Focusing on Christian works from the 4th to 15th centuries and their modern analogs, Byzantine Things in the World presents a new way of looking at Byzantine “art.” Contrary to the contemporary conception, in which works of art are considered inert and passive, Byzantine thinkers saw objects as dynamic and changeable, fully capable of affecting the world. This exhibition proposes that Byzantine objects are best understood as being alive, possessing the agency to work, act, and transform.
The materials used and the sensory impressions they created were an integral part of the Byzantine God-saturated world. Gold, for instance, was thought of as a living element, and its luster exerted ethereal effects on a viewer’s field of vision. Many items incorporated substances from sites that were considered holy; the pilgrim tokens included, for example, were made of earth gathered from a location associated with a saint’s physical life. In carrying such a token, the owner channeled the saint, extending the reach of his or her power into the world.
Presenting more than 70 works ranging from the Neolithic period to the late 12th century, this exhibition highlights the Menil Collection’s Byzantine holdings. The pilgrim tokens, icons, and the like are carefully placed among a selection of works that span the breadth of the museum’s collection, from ancient carving and modern abstract painting to African ironwork and Minimalist sculpture. This unconventional presentation reveals unexpected facets of Byzantine “things” and reminds us of the agency these objects still possess.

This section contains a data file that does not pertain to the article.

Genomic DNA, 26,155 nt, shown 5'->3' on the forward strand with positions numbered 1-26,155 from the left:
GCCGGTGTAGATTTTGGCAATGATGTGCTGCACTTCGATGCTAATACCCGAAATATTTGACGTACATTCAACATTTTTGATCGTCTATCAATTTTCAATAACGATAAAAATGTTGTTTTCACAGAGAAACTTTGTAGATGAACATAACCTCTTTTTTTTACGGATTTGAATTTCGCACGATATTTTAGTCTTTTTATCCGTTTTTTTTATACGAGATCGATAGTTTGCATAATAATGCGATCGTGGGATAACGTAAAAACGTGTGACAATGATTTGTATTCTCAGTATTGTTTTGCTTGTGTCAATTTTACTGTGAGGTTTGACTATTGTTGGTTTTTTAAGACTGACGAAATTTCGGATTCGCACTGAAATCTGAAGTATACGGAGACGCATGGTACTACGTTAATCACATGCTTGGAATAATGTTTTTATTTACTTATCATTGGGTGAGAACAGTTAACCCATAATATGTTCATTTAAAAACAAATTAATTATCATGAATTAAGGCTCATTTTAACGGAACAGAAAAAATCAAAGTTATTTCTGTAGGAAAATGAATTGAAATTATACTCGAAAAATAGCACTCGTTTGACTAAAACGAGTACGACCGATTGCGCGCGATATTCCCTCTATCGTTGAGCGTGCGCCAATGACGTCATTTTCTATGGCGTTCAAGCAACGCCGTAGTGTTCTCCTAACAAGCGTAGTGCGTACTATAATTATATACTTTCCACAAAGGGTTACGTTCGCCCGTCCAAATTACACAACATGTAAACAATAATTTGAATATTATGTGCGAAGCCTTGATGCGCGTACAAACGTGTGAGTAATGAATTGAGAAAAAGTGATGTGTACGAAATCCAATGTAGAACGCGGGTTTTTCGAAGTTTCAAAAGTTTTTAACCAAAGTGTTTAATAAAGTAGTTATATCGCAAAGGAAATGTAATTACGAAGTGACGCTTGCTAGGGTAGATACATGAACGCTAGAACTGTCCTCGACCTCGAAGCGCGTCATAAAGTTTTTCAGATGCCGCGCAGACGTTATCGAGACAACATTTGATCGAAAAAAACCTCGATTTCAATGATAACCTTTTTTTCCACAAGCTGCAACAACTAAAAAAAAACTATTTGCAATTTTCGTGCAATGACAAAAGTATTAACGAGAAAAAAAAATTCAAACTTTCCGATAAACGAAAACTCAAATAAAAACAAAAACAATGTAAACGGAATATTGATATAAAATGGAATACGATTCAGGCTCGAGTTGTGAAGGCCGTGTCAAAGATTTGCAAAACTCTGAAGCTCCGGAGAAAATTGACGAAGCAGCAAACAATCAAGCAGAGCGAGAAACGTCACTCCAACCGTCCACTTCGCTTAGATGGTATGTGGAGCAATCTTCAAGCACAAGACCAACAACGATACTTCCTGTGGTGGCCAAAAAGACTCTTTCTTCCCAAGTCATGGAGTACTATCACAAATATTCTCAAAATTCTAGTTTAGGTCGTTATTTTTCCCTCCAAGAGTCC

Byzantine Things in the World is assembled for the Menil Collection by guest curator Glenn Peers, Professor of Early Medieval and Byzantine Art at the University of Texas at Austin, with the support of Susan Sutton, curatorial assistant at the museum. The book published in conjunction with the exhibition is copiously illustrated and features an innovative design and texts written to help the reader new to the material and ideas, and contains original scholarly texts developed in part through an innovative workshop held at the Menil Collection in 2001. Essay authors include Glenn Peers, Richard Shiff, Charles Barber and other established thinkers; there are short object- or idea-specific texts by emerging scholars; and a glossary and explanatory sidebar texts come together with the images and other texts to propose a new understanding of Byzantine things in the world.
This exhibition is generously supported by David and Anne Kirkland; Louisa Stude Sarofim; Anne and Bill Stewart; Still Water Foundation; Baker Hughes Foundation; W.S. Bellows Construction Corporation and the City of Houston.
Photos: Paul Hester